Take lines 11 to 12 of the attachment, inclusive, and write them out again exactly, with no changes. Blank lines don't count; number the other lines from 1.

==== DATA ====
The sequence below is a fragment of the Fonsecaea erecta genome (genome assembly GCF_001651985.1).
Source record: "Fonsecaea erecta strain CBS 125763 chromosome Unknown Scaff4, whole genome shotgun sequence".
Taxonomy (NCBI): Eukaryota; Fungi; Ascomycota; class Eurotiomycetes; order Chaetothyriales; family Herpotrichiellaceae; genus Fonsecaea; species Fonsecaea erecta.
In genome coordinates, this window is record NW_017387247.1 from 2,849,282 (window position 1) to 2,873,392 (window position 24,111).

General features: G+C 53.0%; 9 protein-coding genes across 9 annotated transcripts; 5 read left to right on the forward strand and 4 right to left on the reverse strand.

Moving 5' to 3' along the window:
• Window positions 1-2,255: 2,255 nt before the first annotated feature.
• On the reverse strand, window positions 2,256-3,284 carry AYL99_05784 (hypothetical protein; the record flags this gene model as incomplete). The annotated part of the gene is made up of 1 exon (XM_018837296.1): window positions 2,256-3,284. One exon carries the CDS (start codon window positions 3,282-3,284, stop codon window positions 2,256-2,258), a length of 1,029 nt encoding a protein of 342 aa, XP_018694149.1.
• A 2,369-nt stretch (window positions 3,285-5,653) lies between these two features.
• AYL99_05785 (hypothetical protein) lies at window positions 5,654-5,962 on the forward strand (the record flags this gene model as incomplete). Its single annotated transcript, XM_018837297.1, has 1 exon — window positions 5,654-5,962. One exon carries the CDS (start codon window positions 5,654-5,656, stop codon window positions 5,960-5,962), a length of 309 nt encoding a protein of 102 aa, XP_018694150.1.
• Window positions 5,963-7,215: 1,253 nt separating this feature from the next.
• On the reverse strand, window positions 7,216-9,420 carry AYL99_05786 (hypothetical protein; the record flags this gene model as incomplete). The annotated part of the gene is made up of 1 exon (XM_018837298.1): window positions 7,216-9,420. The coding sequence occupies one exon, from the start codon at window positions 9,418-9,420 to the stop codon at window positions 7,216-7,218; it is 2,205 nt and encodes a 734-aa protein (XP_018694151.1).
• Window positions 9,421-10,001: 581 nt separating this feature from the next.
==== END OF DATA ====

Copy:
• Window positions 5,963-7,215: 1,253 nt separating this feature from the next.
• On the reverse strand, window positions 7,216-9,420 carry AYL99_05786 (hypothetical protein; the record flags this gene model as incomplete). The annotated part of the gene is made up of 1 exon (XM_018837298.1): window positions 7,216-9,420. The coding sequence occupies one exon, from the start codon at window positions 9,418-9,420 to the stop codon at window positions 7,216-7,218; it is 2,205 nt and encodes a 734-aa protein (XP_018694151.1).